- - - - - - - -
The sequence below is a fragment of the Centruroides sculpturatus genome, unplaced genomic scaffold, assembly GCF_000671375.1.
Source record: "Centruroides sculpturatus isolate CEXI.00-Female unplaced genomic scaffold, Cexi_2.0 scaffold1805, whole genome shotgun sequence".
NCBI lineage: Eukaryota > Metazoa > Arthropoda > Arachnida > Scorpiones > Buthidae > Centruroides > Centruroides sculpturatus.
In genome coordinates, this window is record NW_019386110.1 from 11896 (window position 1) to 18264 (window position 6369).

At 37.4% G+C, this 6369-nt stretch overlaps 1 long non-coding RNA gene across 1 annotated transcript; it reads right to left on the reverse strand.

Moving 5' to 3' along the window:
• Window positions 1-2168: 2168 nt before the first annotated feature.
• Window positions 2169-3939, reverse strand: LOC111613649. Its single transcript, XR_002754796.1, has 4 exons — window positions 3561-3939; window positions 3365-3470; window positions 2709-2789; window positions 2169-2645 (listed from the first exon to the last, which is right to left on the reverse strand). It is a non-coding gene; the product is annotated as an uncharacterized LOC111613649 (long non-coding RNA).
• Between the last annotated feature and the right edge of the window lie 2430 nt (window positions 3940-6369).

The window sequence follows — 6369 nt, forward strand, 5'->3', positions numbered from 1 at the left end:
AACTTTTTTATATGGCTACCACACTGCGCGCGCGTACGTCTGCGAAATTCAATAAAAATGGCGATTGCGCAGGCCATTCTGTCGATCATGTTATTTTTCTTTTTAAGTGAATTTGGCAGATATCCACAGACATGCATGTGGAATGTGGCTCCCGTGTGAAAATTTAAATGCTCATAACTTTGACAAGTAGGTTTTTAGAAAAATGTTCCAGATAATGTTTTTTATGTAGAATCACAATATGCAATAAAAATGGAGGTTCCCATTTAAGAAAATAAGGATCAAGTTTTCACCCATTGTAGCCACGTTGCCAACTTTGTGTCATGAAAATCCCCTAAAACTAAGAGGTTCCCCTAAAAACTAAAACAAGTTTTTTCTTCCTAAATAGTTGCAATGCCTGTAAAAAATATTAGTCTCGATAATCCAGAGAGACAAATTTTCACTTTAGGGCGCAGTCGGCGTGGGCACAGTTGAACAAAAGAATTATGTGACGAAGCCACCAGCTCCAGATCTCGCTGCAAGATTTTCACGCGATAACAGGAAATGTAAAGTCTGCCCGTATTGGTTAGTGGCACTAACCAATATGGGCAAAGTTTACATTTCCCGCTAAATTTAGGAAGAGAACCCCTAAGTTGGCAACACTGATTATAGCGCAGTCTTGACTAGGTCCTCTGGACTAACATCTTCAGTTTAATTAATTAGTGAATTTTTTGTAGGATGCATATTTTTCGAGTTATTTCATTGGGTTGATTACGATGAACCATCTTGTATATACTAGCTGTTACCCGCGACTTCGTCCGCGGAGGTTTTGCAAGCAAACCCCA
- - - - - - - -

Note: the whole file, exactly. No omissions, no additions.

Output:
The sequence below is a fragment of the Centruroides sculpturatus genome, unplaced genomic scaffold, assembly GCF_000671375.1.
Source record: "Centruroides sculpturatus isolate CEXI.00-Female unplaced genomic scaffold, Cexi_2.0 scaffold1805, whole genome shotgun sequence".
NCBI lineage: Eukaryota > Metazoa > Arthropoda > Arachnida > Scorpiones > Buthidae > Centruroides > Centruroides sculpturatus.
In genome coordinates, this window is record NW_019386110.1 from 11896 (window position 1) to 18264 (window position 6369).

At 37.4% G+C, this 6369-nt stretch overlaps 1 long non-coding RNA gene across 1 annotated transcript; it reads right to left on the reverse strand.

Moving 5' to 3' along the window:
• Window positions 1-2168: 2168 nt before the first annotated feature.
• Window positions 2169-3939, reverse strand: LOC111613649. Its single transcript, XR_002754796.1, has 4 exons — window positions 3561-3939; window positions 3365-3470; window positions 2709-2789; window positions 2169-2645 (listed from the first exon to the last, which is right to left on the reverse strand). It is a non-coding gene; the product is annotated as an uncharacterized LOC111613649 (long non-coding RNA).
• Between the last annotated feature and the right edge of the window lie 2430 nt (window positions 3940-6369).

The window sequence follows — 6369 nt, forward strand, 5'->3', positions numbered from 1 at the left end:
AACTTTTTTATATGGCTACCACACTGCGCGCGCGTACGTCTGCGAAATTCAATAAAAATGGCGATTGCGCAGGCCATTCTGTCGATCATGTTATTTTTCTTTTTAAGTGAATTTGGCAGATATCCACAGACATGCATGTGGAATGTGGCTCCCGTGTGAAAATTTAAATGCTCATAACTTTGACAAGTAGGTTTTTAGAAAAATGTTCCAGATAATGTTTTTTATGTAGAATCACAATATGCAATAAAAATGGAGGTTCCCATTTAAGAAAATAAGGATCAAGTTTTCACCCATTGTAGCCACGTTGCCAACTTTGTGTCATGAAAATCCCCTAAAACTAAGAGGTTCCCCTAAAAACTAAAACAAGTTTTTTCTTCCTAAATAGTTGCAATGCCTGTAAAAAATATTAGTCTCGATAATCCAGAGAGACAAATTTTCACTTTAGGGCGCAGTCGGCGTGGGCACAGTTGAACAAAAGAATTATGTGACGAAGCCACCAGCTCCAGATCTCGCTGCAAGATTTTCACGCGATAACAGGAAATGTAAAGTCTGCCCGTATTGGTTAGTGGCACTAACCAATATGGGCAAAGTTTACATTTCCCGCTAAATTTAGGAAGAGAACCCCTAAGTTGGCAACACTGATTATAGCGCAGTCTTGACTAGGTCCTCTGGACTAACATCTTCAGTTTAATTAATTAGTGAATTTTTTGTAGGATGCATATTTTTCGAGTTATTTCATTGGGTTGATTACGATGAACCATCTTGTATATACTAGCTGTTACCCGCGACTTCGTCCGCGGAGGTTTTGCAAGCAAACCCCA